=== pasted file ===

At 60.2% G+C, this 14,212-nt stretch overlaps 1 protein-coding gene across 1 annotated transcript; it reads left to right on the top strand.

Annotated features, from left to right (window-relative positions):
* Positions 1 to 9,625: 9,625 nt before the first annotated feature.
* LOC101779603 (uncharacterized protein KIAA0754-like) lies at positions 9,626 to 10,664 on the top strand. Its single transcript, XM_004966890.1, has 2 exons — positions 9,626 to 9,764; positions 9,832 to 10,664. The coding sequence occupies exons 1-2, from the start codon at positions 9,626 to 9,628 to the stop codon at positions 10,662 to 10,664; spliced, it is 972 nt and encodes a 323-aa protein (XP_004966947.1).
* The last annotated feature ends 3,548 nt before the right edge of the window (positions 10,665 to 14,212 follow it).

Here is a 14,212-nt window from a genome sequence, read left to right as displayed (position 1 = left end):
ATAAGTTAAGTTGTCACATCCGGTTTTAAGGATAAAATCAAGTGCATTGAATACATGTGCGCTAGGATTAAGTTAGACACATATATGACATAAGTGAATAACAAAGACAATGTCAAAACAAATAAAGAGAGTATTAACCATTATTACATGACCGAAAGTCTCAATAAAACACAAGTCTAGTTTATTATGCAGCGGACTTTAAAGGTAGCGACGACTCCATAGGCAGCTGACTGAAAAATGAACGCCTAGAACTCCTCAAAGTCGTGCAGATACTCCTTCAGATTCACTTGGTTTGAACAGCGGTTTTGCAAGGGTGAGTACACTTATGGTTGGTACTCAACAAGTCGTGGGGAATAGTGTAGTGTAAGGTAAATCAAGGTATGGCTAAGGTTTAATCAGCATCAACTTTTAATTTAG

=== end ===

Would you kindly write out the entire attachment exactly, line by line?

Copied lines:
At 60.2% G+C, this 14,212-nt stretch overlaps 1 protein-coding gene across 1 annotated transcript; it reads left to right on the top strand.

Annotated features, from left to right (window-relative positions):
* Positions 1 to 9,625: 9,625 nt before the first annotated feature.
* LOC101779603 (uncharacterized protein KIAA0754-like) lies at positions 9,626 to 10,664 on the top strand. Its single transcript, XM_004966890.1, has 2 exons — positions 9,626 to 9,764; positions 9,832 to 10,664. The coding sequence occupies exons 1-2, from the start codon at positions 9,626 to 9,628 to the stop codon at positions 10,662 to 10,664; spliced, it is 972 nt and encodes a 323-aa protein (XP_004966947.1).
* The last annotated feature ends 3,548 nt before the right edge of the window (positions 10,665 to 14,212 follow it).

Here is a 14,212-nt window from a genome sequence, read left to right as displayed (position 1 = left end):
ATAAGTTAAGTTGTCACATCCGGTTTTAAGGATAAAATCAAGTGCATTGAATACATGTGCGCTAGGATTAAGTTAGACACATATATGACATAAGTGAATAACAAAGACAATGTCAAAACAAATAAAGAGAGTATTAACCATTATTACATGACCGAAAGTCTCAATAAAACACAAGTCTAGTTTATTATGCAGCGGACTTTAAAGGTAGCGACGACTCCATAGGCAGCTGACTGAAAAATGAACGCCTAGAACTCCTCAAAGTCGTGCAGATACTCCTTCAGATTCACTTGGTTTGAACAGCGGTTTTGCAAGGGTGAGTACACTTATGGTTGGTACTCAACAAGTCGTGGGGAATAGTGTAGTGTAAGGTAAATCAAGGTATGGCTAAGGTTTAATCAGCATCAACTTTTAATTTAG